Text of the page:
In short, Anglo-American organizational cultures are relatively open to horizontal structures and pragmatic approaches, and business managers feel comfortable with horizontal networking and information inputs. European organizational cultures in countries like France, by contrast, are vertically structured, rigidly hierarchical, turned inward, and regulated by absolute notions of authority that are inherently hostile to Web 2.0 values. See here for an academic analysis of this contrast between American and French business managers.
Oliver Marks, who is based in the United States, pointed to this issue with commendable diplomacy after recently attending an Enterprise 2.0 summit in Europe. “Although English is the lingua franca of international business online,” he noted, “providing compelling reasons to persuade participation in European online collaboration can be culturally more challenging than in the English speaking US and UK.”
So where does this leave us? I confess that I don’t have any answers here – there is, in fact, no resolution to these opposing views of human nature. The entire march of civilization has been shaped by the tension between these two opposing philosophies.
One possible answer lies with future generations, starting with the “millennials” charging into the workforce now. True, the younger generation can’t escape the basic facts of human nature, but they have the power to opt for one, and not the other, view of human nature.
As management guru Gary Hamel predicted in the Wall Street Journal: “The experience of growing up online will profoundly shape the workplace expectations of “Generation F” – the Facebook generation. At a minimum, they’ll expect the social environment of work to reflect the social context of the Web…If your company hopes to attract the most creative and energetic members of Gen F, it will need to understand these Internet-derived expectations, and then reinvent its management practices accordingly”.
But what if the pessimists are right? Maybe it’s impossible, despite the best intentions, to escape the hard reality that organizational behavior is fundamentally a “state of nature” contest about interests and power.
Even Tom Davenport, a Web 2.0 doubter, allowed for the following possibility on the horizon: “It’s going to be very interesting to see what happens when the young bucks and buckettes of today’s wired world hit the adult work force. Will they freely submit to such structured information environments as those provided by SAP and Oracle, content and knowledge management systems, and communication by email? Or will they overthrow the computational and communicational status quo with MySpace, MyBlog, and MyWiki?”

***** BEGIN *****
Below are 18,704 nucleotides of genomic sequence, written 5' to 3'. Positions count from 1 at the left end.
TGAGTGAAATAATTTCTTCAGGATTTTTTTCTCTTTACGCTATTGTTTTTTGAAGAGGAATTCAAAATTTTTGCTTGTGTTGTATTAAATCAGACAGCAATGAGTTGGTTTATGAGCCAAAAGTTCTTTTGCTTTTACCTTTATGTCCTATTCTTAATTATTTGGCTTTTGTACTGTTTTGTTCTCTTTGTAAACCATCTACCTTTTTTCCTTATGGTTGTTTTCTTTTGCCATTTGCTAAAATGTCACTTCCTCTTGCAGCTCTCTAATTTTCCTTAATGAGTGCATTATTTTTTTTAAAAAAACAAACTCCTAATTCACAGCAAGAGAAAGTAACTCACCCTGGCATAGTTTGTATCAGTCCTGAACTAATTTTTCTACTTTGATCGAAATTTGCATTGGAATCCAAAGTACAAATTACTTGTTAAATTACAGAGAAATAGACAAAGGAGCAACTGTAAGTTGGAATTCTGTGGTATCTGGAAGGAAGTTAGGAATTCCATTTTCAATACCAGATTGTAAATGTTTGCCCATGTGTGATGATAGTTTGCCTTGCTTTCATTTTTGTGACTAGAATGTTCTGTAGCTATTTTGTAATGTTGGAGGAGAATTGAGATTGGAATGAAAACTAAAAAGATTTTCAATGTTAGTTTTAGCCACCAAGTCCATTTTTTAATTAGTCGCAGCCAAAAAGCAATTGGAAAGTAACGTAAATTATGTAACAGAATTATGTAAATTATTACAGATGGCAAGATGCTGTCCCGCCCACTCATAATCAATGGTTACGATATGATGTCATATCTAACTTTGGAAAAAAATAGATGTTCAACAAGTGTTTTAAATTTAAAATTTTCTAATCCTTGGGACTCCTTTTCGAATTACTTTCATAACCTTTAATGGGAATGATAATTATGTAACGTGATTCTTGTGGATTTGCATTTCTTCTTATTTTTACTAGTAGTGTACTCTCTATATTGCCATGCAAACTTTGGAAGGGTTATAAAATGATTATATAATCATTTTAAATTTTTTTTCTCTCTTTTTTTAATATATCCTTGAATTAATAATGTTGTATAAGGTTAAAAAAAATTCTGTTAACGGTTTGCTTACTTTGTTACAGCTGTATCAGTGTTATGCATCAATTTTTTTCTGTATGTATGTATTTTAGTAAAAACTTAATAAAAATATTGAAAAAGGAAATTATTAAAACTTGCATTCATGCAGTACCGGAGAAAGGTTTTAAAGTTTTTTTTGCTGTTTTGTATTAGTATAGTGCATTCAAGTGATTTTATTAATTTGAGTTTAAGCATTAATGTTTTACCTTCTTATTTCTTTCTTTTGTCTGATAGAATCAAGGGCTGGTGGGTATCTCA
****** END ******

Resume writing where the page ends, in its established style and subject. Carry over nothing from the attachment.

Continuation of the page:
The debate about the pragmatics of Web 2.0 will continue – and so it should. As we move forward, looking for appropriate compromises and practical solutions to resolve common problems, we can at least know that differences of opinion about means and ends find their origins in deeply rooted philosophical notions about our most basic needs and motivations.
UPDATE: A day after I published this blog post, Michael Krigsman published an excellent and insightful post on his ZDNeT blog assessing many of the same themes. Titled “Resistance to Change: The Real Enterprise 2.0 Barrier”, Krigsman’s post implicitly concedes that human nature and the powerful instinct to preserve the status quo will remain an obstacle to Web 2.0 adoption in organizations. His essentially optimistic conclusion, however, is based on the conviction that Enterprise 2.0 success stories — i.e. pragmatic and measurable results — can prevail over deeply-entrenched hostility to change. “In general, fighting human nature is an uphill battle that eventually results in failure,” he counsels. “Instead, work gently with stakeholders to help them experience first-hand the benefits of Enterprise 2.0. Success is the most powerful form of organizational transformation and evolution.”